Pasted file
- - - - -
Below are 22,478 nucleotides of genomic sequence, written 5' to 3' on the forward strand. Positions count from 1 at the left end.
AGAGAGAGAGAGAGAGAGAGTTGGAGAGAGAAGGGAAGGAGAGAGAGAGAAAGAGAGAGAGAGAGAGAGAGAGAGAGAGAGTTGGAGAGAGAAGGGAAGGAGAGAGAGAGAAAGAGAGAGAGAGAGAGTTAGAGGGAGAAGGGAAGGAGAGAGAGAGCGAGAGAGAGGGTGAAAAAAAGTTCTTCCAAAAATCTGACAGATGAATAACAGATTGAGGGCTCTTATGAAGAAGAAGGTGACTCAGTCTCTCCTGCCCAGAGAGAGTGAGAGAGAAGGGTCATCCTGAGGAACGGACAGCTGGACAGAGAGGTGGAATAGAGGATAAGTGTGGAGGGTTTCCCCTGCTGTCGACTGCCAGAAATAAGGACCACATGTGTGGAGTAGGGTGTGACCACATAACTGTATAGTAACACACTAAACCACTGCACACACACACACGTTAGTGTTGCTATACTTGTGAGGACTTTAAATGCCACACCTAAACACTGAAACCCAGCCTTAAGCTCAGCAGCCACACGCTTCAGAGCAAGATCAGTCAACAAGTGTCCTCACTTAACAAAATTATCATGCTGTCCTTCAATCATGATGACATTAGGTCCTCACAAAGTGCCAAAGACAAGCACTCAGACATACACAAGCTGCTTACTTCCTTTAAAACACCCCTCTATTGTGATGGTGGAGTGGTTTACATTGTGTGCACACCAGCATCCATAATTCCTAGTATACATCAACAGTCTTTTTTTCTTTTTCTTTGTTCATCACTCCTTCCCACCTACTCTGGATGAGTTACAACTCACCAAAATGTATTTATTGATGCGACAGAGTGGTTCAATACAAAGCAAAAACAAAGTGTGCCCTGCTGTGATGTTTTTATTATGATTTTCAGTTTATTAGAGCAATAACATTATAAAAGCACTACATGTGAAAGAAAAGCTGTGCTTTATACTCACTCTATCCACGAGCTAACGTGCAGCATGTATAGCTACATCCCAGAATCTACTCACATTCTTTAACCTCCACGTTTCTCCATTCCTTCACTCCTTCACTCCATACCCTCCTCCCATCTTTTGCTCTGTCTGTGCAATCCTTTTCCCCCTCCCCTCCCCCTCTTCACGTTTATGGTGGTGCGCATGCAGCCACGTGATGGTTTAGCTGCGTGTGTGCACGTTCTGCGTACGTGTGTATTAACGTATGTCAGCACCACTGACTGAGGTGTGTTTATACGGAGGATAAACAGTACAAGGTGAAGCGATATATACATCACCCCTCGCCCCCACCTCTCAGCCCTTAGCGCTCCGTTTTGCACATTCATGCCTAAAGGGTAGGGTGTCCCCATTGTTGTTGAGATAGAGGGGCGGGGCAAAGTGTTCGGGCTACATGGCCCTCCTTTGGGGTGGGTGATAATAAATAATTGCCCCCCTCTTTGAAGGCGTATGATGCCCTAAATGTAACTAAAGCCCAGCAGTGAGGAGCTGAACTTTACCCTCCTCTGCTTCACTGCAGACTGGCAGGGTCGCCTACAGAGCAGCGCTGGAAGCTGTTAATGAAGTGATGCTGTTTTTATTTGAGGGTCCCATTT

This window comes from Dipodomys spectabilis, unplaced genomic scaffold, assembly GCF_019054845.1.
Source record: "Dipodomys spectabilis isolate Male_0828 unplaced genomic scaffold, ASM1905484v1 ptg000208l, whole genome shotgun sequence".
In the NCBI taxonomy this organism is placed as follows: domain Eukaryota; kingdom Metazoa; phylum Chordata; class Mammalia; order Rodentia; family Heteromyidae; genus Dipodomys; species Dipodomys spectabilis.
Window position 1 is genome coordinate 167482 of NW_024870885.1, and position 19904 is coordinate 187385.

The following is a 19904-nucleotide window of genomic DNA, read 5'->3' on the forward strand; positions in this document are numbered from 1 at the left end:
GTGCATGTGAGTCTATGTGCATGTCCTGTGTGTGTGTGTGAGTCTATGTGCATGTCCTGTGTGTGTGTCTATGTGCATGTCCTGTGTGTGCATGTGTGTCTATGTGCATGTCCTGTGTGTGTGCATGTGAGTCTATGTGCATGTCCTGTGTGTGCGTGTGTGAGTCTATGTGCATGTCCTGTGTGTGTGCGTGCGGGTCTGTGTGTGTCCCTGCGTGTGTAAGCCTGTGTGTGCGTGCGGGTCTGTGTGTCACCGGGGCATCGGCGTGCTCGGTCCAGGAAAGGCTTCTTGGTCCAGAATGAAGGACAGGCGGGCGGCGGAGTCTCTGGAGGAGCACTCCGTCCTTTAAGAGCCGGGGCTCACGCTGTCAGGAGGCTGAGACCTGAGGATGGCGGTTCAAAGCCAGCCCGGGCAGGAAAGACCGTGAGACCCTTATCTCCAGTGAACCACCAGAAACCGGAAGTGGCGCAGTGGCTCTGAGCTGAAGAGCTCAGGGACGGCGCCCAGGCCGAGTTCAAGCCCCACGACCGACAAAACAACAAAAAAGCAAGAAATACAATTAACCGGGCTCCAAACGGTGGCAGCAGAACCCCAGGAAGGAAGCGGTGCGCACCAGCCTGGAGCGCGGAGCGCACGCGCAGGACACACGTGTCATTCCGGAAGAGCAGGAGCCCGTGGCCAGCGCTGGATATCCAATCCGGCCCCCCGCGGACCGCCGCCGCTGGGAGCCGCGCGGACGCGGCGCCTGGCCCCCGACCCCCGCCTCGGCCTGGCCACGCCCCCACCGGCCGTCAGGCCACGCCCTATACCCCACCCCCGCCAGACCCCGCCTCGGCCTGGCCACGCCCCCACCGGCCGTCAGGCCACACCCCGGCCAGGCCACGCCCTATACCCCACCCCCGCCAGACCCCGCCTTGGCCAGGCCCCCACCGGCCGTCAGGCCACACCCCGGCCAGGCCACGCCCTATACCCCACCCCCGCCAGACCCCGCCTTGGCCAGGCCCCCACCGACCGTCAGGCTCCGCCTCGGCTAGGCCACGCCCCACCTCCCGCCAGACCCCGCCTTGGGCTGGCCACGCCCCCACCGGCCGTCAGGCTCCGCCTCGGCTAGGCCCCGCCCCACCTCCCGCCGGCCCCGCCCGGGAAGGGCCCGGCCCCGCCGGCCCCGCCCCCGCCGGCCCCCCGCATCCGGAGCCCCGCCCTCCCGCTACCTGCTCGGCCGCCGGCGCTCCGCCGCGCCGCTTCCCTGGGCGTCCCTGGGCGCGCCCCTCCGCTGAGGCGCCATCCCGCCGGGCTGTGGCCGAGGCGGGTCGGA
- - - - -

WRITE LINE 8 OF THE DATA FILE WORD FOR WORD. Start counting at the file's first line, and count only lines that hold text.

GTGCATGTGAGTCTATGTGCATGTCCTGTGTGTGTGTGTGAGTCTATGTGCATGTCCTGTGTGTGTGTCTATGTGCATGTCCTGTGTGTGCATGTGTGTCTATGTGCATGTCCTGTGTGTGTGCATGTGAGTCTATGTGCATGTCCTGTGTGTGCGTGTGTGAGTCTATGTGCATGTCCTGTGTGTGTGCGTGCGGGTCTGTGTGTGTCCCTGCGTGTGTAAGCCTGTGTGTGCGTGCGGGTCTGTGTGTCACCGGGGCATCGGCGTGCTCGGTCCAGGAAAGGCTTCTTGGTCCAGAATGAAGGACAGGCGGGCGGCGGAGTCTCTGGAGGAGCACTCCGTCCTTTAAGAGCCGGGGCTCACGCTGTCAGGAGGCTGAGACCTGAGGATGGCGGTTCAAAGCCAGCCCGGGCAGGAAAGACCGTGAGACCCTTATCTCCAGTGAACCACCAGAAACCGGAAGTGGCGCAGTGGCTCTGAGCTGAAGAGCTCAGGGACGGCGCCCAGGCCGAGTTCAAGCCCCACGACCGACAAAACAACAAAAAAGCAAGAAATACAATTAACCGGGCTCCAAACGGTGGCAGCAGAACCCCAGGAAGGAAGCGGTGCGCACCAGCCTGGAGCGCGGAGCGCACGCGCAGGACACACGTGTCATTCCGGAAGAGCAGGAGCCCGTGGCCAGCGCTGGATATCCAATCCGGCCCCCCGCGGACCGCCGCCGCTGGGAGCCGCGCGGACGCGGCGCCTGGCCCCCGACCCCCGCCTCGGCCTGGCCACGCCCCCACCGGCCGTCAGGCCACGCCCTATACCCCACCCCCGCCAGACCCCGCCTCGGCCTGGCCACGCCCCCACCGGCCGTCAGGCCACACCCCGGCCAGGCCACGCCCTATACCCCACCCCCGCCAGACCCCGCCTTGGCCAGGCCCCCACCGGCCGTCAGGCCACACCCCGGCCAGGCCACGCCCTATACCCCACCCCCGCCAGACCCCGCCTTGGCCAGGCCCCCACCGACCGTCAGGCTCCGCCTCGGCTAGGCCACGCCCCACCTCCCGCCAGACCCCGCCTTGGGCTGGCCACGCCCCCACCGGCCGTCAGGCTCCGCCTCGGCTAGGCCCCGCCCCACCTCCCGCCGGCCCCGCCCGGGAAGGGCCCGGCCCCGCCGGCCCCGCCCCCGCCGGCCCCCCGCATCCGGAGCCCCGCCCTCCCGCTACCTGCTCGGCCGCCGGCGCTCCGCCGCGCCGCTTCCCTGGGCGTCCCTGGGCGCGCCCCTCCGCTGAGGCGCCATCCCGCCGGGCTGTGGCCGAGGCGGGTCGGA